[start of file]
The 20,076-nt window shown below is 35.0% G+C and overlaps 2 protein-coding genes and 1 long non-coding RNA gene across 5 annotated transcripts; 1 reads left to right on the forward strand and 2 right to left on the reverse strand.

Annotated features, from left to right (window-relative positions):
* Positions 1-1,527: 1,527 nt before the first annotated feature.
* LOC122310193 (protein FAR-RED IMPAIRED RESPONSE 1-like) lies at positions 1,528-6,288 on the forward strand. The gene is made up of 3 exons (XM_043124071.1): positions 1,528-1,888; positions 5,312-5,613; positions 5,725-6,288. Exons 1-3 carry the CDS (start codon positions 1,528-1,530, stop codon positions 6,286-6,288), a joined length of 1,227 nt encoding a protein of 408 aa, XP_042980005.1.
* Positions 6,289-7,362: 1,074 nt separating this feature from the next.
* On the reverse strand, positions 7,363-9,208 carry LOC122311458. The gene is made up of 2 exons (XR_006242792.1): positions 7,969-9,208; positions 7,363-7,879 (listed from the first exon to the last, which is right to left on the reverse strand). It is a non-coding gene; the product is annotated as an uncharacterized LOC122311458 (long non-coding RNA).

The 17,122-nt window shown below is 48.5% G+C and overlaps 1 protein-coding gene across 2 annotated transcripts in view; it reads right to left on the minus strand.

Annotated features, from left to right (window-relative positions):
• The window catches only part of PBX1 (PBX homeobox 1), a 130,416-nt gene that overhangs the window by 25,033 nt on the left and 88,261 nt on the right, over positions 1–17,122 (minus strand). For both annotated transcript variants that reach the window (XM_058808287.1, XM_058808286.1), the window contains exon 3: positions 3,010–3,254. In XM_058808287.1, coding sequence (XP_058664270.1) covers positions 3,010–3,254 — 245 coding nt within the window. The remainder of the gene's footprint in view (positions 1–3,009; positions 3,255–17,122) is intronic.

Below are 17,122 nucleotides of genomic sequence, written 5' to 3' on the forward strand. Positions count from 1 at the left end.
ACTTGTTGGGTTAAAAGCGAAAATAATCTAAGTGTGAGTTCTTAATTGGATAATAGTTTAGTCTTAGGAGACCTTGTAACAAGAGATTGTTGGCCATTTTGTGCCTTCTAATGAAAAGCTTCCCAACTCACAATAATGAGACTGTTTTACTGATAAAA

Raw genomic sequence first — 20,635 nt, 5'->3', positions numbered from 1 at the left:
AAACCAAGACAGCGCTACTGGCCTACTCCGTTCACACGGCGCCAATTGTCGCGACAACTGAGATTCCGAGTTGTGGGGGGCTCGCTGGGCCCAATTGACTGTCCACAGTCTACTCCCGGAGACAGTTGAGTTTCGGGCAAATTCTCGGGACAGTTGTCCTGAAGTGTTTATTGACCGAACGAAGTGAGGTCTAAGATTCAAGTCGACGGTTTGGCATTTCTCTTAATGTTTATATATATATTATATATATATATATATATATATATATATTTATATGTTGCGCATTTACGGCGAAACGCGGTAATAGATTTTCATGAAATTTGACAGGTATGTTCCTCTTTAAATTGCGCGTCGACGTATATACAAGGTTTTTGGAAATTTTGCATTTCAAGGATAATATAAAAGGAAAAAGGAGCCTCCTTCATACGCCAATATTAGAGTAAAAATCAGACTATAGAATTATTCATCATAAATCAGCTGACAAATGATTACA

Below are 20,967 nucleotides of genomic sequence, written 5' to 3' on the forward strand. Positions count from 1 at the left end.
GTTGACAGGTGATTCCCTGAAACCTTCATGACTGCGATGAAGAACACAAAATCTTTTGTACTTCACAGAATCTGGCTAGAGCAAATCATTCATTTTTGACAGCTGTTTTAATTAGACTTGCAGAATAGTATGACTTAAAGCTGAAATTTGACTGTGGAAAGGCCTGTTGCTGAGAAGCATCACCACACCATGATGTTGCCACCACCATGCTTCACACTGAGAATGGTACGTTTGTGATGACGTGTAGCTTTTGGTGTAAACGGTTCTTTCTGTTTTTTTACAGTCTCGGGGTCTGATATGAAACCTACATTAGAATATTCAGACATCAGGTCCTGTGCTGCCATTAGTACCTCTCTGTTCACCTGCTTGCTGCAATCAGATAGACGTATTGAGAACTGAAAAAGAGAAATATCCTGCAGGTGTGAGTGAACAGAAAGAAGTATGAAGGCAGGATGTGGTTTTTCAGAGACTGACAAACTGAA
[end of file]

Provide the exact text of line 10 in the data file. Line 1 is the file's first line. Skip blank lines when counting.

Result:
Below are 17,122 nucleotides of genomic sequence, written 5' to 3' on the forward strand. Positions count from 1 at the left end.